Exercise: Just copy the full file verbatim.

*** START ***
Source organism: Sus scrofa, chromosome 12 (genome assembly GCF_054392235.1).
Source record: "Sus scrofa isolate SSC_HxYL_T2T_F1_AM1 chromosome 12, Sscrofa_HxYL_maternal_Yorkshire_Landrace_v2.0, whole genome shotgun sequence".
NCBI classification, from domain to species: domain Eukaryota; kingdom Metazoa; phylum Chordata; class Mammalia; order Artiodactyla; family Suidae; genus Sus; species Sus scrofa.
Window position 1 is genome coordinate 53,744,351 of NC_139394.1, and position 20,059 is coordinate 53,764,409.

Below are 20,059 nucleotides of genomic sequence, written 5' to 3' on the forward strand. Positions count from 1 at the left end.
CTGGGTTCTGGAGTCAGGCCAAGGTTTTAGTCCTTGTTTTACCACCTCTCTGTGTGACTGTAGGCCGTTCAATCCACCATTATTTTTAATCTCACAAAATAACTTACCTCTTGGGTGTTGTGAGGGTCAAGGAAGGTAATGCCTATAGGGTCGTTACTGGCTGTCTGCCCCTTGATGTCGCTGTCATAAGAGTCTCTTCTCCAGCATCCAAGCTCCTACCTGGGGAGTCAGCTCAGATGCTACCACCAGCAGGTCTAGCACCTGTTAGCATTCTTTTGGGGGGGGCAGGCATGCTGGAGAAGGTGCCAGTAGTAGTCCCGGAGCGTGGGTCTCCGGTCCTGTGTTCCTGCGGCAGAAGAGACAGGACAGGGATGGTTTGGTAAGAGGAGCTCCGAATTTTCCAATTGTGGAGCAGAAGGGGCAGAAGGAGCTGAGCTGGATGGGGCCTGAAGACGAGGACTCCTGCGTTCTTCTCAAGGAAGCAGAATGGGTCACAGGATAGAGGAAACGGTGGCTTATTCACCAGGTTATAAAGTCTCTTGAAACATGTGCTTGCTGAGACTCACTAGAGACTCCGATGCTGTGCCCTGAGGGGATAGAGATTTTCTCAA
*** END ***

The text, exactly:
Source organism: Sus scrofa, chromosome 12 (genome assembly GCF_054392235.1).
Source record: "Sus scrofa isolate SSC_HxYL_T2T_F1_AM1 chromosome 12, Sscrofa_HxYL_maternal_Yorkshire_Landrace_v2.0, whole genome shotgun sequence".
NCBI classification, from domain to species: domain Eukaryota; kingdom Metazoa; phylum Chordata; class Mammalia; order Artiodactyla; family Suidae; genus Sus; species Sus scrofa.
Window position 1 is genome coordinate 53,744,351 of NC_139394.1, and position 20,059 is coordinate 53,764,409.

Below are 20,059 nucleotides of genomic sequence, written 5' to 3' on the forward strand. Positions count from 1 at the left end.
CTGGGTTCTGGAGTCAGGCCAAGGTTTTAGTCCTTGTTTTACCACCTCTCTGTGTGACTGTAGGCCGTTCAATCCACCATTATTTTTAATCTCACAAAATAACTTACCTCTTGGGTGTTGTGAGGGTCAAGGAAGGTAATGCCTATAGGGTCGTTACTGGCTGTCTGCCCCTTGATGTCGCTGTCATAAGAGTCTCTTCTCCAGCATCCAAGCTCCTACCTGGGGAGTCAGCTCAGATGCTACCACCAGCAGGTCTAGCACCTGTTAGCATTCTTTTGGGGGGGGCAGGCATGCTGGAGAAGGTGCCAGTAGTAGTCCCGGAGCGTGGGTCTCCGGTCCTGTGTTCCTGCGGCAGAAGAGACAGGACAGGGATGGTTTGGTAAGAGGAGCTCCGAATTTTCCAATTGTGGAGCAGAAGGGGCAGAAGGAGCTGAGCTGGATGGGGCCTGAAGACGAGGACTCCTGCGTTCTTCTCAAGGAAGCAGAATGGGTCACAGGATAGAGGAAACGGTGGCTTATTCACCAGGTTATAAAGTCTCTTGAAACATGTGCTTGCTGAGACTCACTAGAGACTCCGATGCTGTGCCCTGAGGGGATAGAGATTTTCTCAA